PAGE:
But…as I was driving home, I began to think about the confluence of those panels — and there is more than enough time to think on a 260 mile drive through the sparsely populated mid-section of Utah. It struck me that those of us who are authors are being held to a far higher standard by our readers and the public than our politicians are. Politicians can mislead their constituents day after day, year after year, by promising a happy ending through higher federal benefits, greater environmental protection, lower taxes, or laws that conform to the religious beliefs of their constituents… if not all of the above. What’s more, over ninety percent of them get re-elected.

If I, or any other author, tried to foist that kind of a happy ending on my readers, especially if I did so following 300 pages of the kind of obfuscation and misdirection practiced by the vast majority of politicians, after one book I would have almost no readers left. And again, I must confess to past errors, because for all too many years I was one of those political staffers who created speeches, letters, policy papers, and speeches all designed to suggest a political happy ending through blind faith in a given politician.

As an author, I don’t have that luxury. I have to produce an honest ending, and if I don’t, I won’t be able to make a living from writing fiction because my readers expect that degree of professionalism from me. Neither will most of the other authors I know. Yet we’re authors, just people who try to sell stories for entertainment.

We haven’t been elected to make or change laws that have national and world-wide consequences. People pay far less for our books and stories than they do in the taxes that support government and their elected politicians. But as authors,we’re still held accountable for what we produce and do.

So why don’t people expect and demand the same degree of professionalism from their elected representatives?

Is Harry Potter Really Fantasy?

The quick and obvious answer to the question is. “Yes. How could it be anything else?” After all, the books have good and evil wizards and magic and flying broomsticks and giant chess games where the pieces move themselves.

But for all that, most of the settings focus around what amounts to a co-ed English boarding school for magicians. Magic doesn’t seem to play much of a part in the world at large away from Hogwarts, yet there would seem to be a role for such magic

in the world of the muggles.

The idea of the English boarding school was, variously, to educate young people away from their parents, to instill some sort of background, to prepare them for life, etc., but boarding schools have always been, in many senses, unreal places. So the fact that Hogwarts is unreal isn’t that much of a stretch. Nor is the fact that Harry and his friends have to solve problems that seem, and may be, life-threatening. Likewise, studying magic is about as useful as certain aspects of boarding school curricula must have seemed to more than a few students over the years. And in time, the boarding school becomes a far more real place than a “home” where less and less time is spent. In a perverse way, the time Harry spends away from Hogwarts is more of a nightmare than the time he spends at Hogwarts.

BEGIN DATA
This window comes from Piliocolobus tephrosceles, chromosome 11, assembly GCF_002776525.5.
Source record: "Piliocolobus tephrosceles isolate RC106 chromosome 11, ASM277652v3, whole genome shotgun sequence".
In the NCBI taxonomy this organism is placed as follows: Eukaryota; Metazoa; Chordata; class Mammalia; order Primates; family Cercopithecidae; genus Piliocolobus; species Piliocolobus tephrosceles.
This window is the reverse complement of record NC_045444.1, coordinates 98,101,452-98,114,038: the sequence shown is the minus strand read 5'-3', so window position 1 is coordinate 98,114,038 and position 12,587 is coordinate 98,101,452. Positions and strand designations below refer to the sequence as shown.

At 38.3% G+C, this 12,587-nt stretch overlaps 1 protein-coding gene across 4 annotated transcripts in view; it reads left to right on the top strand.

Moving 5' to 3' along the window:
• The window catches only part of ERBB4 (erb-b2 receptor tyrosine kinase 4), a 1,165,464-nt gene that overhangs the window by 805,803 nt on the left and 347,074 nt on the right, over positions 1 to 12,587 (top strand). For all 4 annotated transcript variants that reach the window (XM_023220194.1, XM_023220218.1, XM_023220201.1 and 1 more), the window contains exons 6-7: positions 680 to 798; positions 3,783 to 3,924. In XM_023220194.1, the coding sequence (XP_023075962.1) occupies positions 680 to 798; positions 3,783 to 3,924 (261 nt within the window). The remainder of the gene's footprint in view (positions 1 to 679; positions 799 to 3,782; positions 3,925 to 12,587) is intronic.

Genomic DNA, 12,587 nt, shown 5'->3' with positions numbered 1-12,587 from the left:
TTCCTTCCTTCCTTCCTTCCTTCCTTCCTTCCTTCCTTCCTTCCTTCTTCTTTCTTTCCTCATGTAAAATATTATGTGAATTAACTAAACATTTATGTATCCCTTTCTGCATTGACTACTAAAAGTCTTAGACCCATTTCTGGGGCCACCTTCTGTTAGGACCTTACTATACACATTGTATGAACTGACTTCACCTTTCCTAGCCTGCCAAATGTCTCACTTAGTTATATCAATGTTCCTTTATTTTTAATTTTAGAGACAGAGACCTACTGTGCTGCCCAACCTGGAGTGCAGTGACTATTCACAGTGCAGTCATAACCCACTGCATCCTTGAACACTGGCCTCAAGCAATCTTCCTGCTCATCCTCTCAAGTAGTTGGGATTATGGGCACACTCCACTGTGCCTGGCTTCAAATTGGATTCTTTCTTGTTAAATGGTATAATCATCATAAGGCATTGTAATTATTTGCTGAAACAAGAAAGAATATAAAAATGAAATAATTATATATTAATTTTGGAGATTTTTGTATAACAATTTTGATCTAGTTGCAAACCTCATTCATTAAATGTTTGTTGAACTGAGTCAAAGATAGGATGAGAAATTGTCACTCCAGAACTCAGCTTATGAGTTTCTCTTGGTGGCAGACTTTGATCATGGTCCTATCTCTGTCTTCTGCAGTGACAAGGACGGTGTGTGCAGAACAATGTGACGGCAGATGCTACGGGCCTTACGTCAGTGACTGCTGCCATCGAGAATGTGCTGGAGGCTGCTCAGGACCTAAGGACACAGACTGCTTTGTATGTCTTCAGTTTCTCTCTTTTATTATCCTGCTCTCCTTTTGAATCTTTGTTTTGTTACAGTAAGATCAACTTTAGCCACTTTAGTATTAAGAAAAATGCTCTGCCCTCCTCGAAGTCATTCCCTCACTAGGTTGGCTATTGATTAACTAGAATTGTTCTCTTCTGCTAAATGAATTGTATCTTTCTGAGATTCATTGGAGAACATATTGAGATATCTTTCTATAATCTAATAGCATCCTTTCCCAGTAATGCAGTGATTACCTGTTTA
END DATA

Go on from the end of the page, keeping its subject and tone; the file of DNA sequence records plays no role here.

For all the trappings of education at Hogwarts, there’s precious little on the structure of magic, or even on the structural differences between good and evil. And…if we’re talking about fantasy in the tradition of Tolkien, where an author creates an entire world from scratch, with cultures, languages, different economies and technologies, “Harry Potter” tends to come up as enjoyable “fantasy lite.”

Now, obviously, fantasy can be anything an author and that author’s publisher declare it to be, so long as it’s popular and profitable, and the Harry Potter books are certainly both. Also, as a fantasy author, at least part of the time, I’m more than pleased to see young people reading anything, particularly anything that might lead them into reading more, especially more challenging works.

But I still have to ask,”Is Harry Potter really fantasy?” But then, does it really matter?